Postdoctoral Fellow

When are coevolving species locally adapted to each other? a meta-analysis.

PI(s): Jason Hoeksema
Start Date: 1-Jul-2006
End Date: 31-Jul-2007
Keywords: local adaptation, coevolution, meta-analysis, natural selection

When do species adapt to each other?

Species interact with each other regularly—competing for resources, protecting each other or providing beneficial services, and eating or parasitizing each other. Often, these interactions are strong enough that one species causes the other to undergo evolutionary changes, and vice versa, resulting in “coevolution.” When coevolving host and parasite species occur together in a diversity of environments across broad geographic areas, host populations frequently differ from each other in a variety of traits. In response, some parasites are able to adapt to their local host populations, allowing them to better colonize or attack their hosts. In other cases, however, the opposite is observed—parasites seem poorly adapted, even mal-adapted, to their local hosts. Researchers Jason Hoeksema and Samantha Forde attempted to uncover the reasons for these variable outcomes of coevolution by analyzing published data from studies of local adaptation in a diverse cross-section of 29 different host-parasite interactions, including worms parasitizing snails, bacteria attacking plants, and ticks inhabiting birds.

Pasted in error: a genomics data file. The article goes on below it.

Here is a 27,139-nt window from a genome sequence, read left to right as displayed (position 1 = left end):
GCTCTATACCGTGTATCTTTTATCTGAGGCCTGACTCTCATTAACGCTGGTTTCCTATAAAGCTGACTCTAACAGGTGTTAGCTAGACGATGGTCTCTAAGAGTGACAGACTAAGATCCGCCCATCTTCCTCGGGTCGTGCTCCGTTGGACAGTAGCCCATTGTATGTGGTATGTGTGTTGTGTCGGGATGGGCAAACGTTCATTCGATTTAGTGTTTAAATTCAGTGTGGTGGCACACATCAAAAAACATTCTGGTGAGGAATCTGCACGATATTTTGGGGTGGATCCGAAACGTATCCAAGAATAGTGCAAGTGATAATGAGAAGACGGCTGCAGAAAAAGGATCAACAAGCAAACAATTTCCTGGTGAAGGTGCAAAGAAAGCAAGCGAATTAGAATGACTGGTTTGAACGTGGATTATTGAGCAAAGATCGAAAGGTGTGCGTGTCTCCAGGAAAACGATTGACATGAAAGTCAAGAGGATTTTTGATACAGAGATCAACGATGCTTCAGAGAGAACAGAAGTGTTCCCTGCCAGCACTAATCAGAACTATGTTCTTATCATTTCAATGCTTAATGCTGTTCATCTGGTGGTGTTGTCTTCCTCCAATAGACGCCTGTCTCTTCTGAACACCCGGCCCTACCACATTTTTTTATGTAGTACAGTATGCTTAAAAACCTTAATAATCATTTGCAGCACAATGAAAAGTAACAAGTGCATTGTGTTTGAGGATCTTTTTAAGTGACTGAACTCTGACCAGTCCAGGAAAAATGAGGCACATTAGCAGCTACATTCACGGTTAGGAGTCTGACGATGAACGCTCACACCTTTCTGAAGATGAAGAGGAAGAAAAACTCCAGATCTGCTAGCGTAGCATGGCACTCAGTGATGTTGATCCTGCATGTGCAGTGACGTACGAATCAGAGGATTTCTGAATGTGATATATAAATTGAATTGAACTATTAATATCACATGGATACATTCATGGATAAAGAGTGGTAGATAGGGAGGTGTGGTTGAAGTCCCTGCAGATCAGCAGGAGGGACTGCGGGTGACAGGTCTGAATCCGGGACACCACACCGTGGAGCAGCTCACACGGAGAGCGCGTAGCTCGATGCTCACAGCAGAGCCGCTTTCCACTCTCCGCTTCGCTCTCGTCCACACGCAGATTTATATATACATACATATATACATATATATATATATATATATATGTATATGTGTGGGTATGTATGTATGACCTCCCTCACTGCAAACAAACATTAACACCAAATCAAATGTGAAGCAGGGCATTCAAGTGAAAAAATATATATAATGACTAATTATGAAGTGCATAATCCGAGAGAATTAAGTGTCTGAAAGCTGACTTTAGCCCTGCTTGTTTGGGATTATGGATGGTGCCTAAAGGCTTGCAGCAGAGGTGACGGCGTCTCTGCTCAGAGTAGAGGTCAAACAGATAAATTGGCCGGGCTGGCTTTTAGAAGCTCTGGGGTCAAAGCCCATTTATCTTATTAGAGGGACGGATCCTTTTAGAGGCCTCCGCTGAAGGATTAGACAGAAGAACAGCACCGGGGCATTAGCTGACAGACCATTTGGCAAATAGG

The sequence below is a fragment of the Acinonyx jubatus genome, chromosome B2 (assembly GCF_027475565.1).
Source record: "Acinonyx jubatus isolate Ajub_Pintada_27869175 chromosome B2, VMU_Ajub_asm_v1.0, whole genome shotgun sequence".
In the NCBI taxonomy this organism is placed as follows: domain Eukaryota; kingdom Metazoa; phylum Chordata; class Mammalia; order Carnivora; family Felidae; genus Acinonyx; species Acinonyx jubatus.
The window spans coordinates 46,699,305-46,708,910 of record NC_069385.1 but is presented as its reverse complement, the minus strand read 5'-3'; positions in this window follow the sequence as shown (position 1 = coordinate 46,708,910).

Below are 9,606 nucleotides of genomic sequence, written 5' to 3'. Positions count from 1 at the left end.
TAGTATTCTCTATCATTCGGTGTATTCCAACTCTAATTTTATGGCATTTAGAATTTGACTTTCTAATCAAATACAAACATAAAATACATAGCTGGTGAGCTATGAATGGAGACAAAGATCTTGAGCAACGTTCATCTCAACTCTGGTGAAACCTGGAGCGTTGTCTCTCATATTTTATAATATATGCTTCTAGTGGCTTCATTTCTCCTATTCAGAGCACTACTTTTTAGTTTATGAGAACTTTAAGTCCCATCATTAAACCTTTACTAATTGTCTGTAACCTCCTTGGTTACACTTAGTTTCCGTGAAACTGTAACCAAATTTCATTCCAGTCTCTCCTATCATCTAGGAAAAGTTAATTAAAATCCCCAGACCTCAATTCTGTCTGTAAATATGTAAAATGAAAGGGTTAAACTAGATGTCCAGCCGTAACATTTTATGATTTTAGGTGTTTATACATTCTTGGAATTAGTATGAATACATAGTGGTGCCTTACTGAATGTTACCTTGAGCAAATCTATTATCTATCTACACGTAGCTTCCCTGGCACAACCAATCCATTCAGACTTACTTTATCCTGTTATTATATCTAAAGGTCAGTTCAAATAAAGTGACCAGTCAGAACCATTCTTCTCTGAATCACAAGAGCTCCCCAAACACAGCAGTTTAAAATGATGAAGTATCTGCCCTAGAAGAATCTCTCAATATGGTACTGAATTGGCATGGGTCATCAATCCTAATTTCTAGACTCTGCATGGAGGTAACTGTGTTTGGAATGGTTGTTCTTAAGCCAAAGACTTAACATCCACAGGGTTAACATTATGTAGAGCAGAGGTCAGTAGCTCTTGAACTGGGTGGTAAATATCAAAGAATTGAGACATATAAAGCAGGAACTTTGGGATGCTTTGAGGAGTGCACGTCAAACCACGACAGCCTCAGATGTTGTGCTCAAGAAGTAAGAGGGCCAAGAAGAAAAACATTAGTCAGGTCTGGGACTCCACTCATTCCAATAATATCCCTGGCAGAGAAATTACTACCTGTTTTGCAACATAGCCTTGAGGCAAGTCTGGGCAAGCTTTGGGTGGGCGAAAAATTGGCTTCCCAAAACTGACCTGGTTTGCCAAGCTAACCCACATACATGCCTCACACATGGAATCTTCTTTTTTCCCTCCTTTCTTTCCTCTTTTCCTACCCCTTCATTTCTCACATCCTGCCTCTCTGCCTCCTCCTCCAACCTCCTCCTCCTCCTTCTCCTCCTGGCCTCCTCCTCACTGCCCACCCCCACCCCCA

They found that when parasites could disperse more readily than their hosts among the different geographic areas where they co-exist, presumably resulting in greater parasite gene flow among those areas, parasites were much more likely to exhibit local adaptation to their hosts. This result suggests that adaptation by parasites to hosts in particular populations is often constrained by the availability of parasite genetic variation, which may be bolstered by frequent gene flow from other populations. More broadly, Hoeksema & Forde’s results (published in the journal The American Naturalist in 2008) help to explain why coevolution results in such variable outcomes among different species interactions. “This kind of synthetic approach, in which data are drawn from numerous published studies, “ says Hoeksema, “allows us to answer questions in evolutionary biology that simply can’t be addressed with an individual empirical or theoretical study.”

Related products

Software and DatasetsPublicationsProposals and Grants
  • Hoeksema J.D., S. Brewer, D. Reed, C. Jackson, M. Holland, C. Ochs, G. Stratton, S. Threlkeld. 2007. University of Mississippi. Graduate Training in Multi-Scale Approaches to Forest Restoration and Management Science. USDA. 2008-2012. $168,000.